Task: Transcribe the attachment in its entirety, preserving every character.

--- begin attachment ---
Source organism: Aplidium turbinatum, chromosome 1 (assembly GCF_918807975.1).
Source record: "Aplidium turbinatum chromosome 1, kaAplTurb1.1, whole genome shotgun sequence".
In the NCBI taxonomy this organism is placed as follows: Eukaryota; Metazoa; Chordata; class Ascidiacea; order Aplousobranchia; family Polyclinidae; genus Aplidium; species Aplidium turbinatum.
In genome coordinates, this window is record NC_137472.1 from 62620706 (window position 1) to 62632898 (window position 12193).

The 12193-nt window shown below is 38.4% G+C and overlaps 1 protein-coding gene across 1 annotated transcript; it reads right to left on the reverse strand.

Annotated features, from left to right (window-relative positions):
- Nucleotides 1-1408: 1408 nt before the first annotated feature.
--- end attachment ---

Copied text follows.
Source organism: Aplidium turbinatum, chromosome 1 (assembly GCF_918807975.1).
Source record: "Aplidium turbinatum chromosome 1, kaAplTurb1.1, whole genome shotgun sequence".
In the NCBI taxonomy this organism is placed as follows: Eukaryota; Metazoa; Chordata; class Ascidiacea; order Aplousobranchia; family Polyclinidae; genus Aplidium; species Aplidium turbinatum.
In genome coordinates, this window is record NC_137472.1 from 62620706 (window position 1) to 62632898 (window position 12193).

The 12193-nt window shown below is 38.4% G+C and overlaps 1 protein-coding gene across 1 annotated transcript; it reads right to left on the reverse strand.

Annotated features, from left to right (window-relative positions):
- Nucleotides 1-1408: 1408 nt before the first annotated feature.